Andre Branch takes advantage of NFL Combine with standout performance

The Clemson Sports Blog

Clemson's Rennie Moore and Brandon Thompson sack Wake Forest quarterback Tanner Price.

Clemson's Rennie Moore and Brandon Thompson sack Wake Forest quarterback Tanner Price.

Sidelined for the Senior Bowl by an injury, Andre Branch took advantage of his next best chance to impress NFL coaches and scouts with what was widely hailed as a standout performance on Monday at the NFL Combine in Indianapolis.

Last fall’s ACC leader in sacks, Branch racked up impressive ‘top performance’ list numbers in the 40-yard dash, broad jump, 20-yard shuttle and three-cone shuttle during his workout.

Brandon Thompson held his own by making one of the top showings in the bench press.

Meanwhile, Rennie Moore’s string of average numbers did little to elevate his draft status.

The NFL Combine wraps up today with workouts by defensive backs, including Clemson’s Coty Sensabaugh, who is considered to be a player with much to gain from the competition.

Branch posted top-six performances (among defensive linemen) with his 4.70 showing in the 40-yard dash, his 120-inch broad jump and his 4.25 time in the 20-yard shuttle. He also made the top 15 with a time of 7.19 seconds in the three-cone shuttle.

Branch also had a 32.5-inch vertical jump.

SB Nation’s Atlanta Falcons blogger noted that Branch’s 40-time was particularly impressive:

“At 6'4", 259 pounds, it would be easy to unfairly label Branch as a 'tweener'. While I agree he has the versatility to be used in both 4-3 and 3-4 looks, make no mistake he's a 4-3 DE at heart. At the combine he ran an extremely impressive 4.70 in the forty, some 0.08 faster than top 15 lock Quinton Coples. If you couple this speed with his quick feet and strength you see a player who has the ability to become a force in the NFL.”

In its analysis, NFL.com describes Branch as “a tall, physical and athletic defensive end who could be moved to outside linebacker for a 3-4 team. He possesses the pass rush ability to regularly beat NFL linemen and disrupt the passer, either standing up or with his hand on the ground. This scheme versatility and pass rush ability could help him to be selected as early as the late second round of this year's draft.”

Strengths (from NFL.com): “Branch is an athletic big man who has great flexibility, which he uses to dip around lineman and get in the backfield. He has an uncanny ability to defeat blocks and move around lineman, and the burst to close once there. He uses his hands well and sets the edge nicely when working in the run game. His ability to rush the passer is his shining trait and the primary reason for his value.”

Weaknesses (from NFL.com): “Branch is less effective defending the run than he is against the pass. He will play high at times and can get overpowered by two blockers, all the more reason why there are growing discussions of moving him to linebacker at the next level.”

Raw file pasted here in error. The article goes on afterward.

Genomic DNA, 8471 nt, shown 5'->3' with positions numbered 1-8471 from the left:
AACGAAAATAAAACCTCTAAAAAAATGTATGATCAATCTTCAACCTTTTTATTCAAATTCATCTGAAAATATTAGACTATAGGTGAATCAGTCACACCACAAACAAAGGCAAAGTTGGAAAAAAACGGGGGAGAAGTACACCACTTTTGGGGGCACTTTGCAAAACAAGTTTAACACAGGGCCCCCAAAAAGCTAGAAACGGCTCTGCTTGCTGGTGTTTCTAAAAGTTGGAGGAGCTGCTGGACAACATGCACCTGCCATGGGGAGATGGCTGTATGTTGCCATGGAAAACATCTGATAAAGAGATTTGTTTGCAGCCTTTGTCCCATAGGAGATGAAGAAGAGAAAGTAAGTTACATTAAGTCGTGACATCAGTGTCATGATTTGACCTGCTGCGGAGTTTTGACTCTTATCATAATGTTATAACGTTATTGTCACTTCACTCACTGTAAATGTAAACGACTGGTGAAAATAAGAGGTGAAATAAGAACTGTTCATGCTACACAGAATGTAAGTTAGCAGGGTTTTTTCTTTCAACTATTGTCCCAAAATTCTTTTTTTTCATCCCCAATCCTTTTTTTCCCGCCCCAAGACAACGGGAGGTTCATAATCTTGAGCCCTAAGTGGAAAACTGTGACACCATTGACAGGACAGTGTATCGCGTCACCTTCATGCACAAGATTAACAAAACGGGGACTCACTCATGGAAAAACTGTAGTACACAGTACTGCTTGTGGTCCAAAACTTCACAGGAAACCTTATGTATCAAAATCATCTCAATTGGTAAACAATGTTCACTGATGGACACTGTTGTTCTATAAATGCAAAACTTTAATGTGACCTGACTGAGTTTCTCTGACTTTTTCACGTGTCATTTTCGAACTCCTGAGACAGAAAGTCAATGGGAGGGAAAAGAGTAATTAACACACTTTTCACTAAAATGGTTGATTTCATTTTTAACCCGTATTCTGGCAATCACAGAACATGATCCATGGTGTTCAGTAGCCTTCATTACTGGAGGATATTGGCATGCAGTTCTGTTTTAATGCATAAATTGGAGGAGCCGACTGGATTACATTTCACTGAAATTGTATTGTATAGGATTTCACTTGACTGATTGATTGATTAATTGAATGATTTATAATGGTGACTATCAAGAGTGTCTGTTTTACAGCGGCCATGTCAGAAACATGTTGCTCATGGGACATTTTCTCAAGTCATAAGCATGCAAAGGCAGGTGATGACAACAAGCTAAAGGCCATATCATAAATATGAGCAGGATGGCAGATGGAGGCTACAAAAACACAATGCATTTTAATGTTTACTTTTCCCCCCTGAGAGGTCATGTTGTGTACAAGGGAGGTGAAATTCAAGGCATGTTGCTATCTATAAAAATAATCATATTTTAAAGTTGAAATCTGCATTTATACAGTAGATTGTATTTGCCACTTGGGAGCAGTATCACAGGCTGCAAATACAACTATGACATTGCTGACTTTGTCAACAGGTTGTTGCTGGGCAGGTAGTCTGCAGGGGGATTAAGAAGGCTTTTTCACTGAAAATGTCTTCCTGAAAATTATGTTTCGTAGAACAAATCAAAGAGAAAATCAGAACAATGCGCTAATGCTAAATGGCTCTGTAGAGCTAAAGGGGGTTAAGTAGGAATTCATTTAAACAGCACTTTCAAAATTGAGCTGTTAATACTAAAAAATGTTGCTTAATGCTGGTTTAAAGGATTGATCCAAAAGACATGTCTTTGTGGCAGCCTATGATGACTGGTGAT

Branch finished the Combine competition with 79.0 overall grade, and he was measured at 6-4, 259, with 34-inch arms and 9-inch hands.

Thompson solidified his standing as one of this year’s top-rated defensive tackles, with an overall 84.5 rating.

His bench press – 35 reps – ranked fifth among all defensive linemen, and he posted solid numbers in other categories, as well, with a 31-inch vertical jump, a 100-inch broad jump, a time of 4.71 in the 20-yard shuttle and 7.97 in the three-cone shuttle.

He was measured at 6-2, 314 pounds, with a 33.5-inch arms and 10-inch hands.

In its analysis, NFL.com notes: “Thompson brings value to the NFL in that he can play both defensive tackle or nose tackle at the NFL level. With his size and athletic ability, Thompson has been disruptive for Clemson. He plays stout against the run and will plug the hole well for an NFL team. He is able to find the ball as a defender and is effective after the snap in making plays in the backfield. He doesn't bring a ton of pass-rush ability, but he will be able to serve as a strong presence up front. He has the talent to warrant a late first or early second-round pick.”

He was described as “an incredible run defender inside…consistent in his play and uses his feet to make plays happen against the run. He comes off the ball quickly and is able to fill gaps well at his size.”

The primarily reservations about Thompson have to do with his ability as a pass rusher.

From NFL.com: “Though he is stellar against the run, he is limited against the pass, only occasionally making things happen as a rusher.”

Moore failed to make the splash he had hoped for during his Combine workout, and finished with an overall 51.5 grade. He ran the 40 in 5.12 seconds, had 21 reps in the bench press, a 30.5-inch vertical jump, a 109-inch broad jump, and a time of 4.53 in the 20-yard shuttle.

He was measured at 6-3, 268 pounds, with 32.75-inch arms and a 9.75-inch hands.

NFL.com notes that while Moore did nothing eye-catching during his workout, he probably didn’t hurt himself, either:

“Moore is a good athlete and does enough of the little things right when working against the run to bring value to a defense at the next level…He could be selected in the late rounds of the draft…Has a built upper body and can use his hands to keep blockers off him. He is quicker than he is explosive off the ball. He isn't going to bull rush, but he can gain an edge with his speed and footwork. Moore is technically sound with his feet and hands.”

NFL.com noted that Moore’s chief weakness is that he’s “not a very powerful lineman. He struggles to hold the edge of the defense to keep runs inside, and he won't be very strong at the point of attack against NFL linemen. He does not have the versatility to rush from the linebacker position in the 3-4, so he will need to add weight on an underdeveloped frame to give himself a chance at the next level.”

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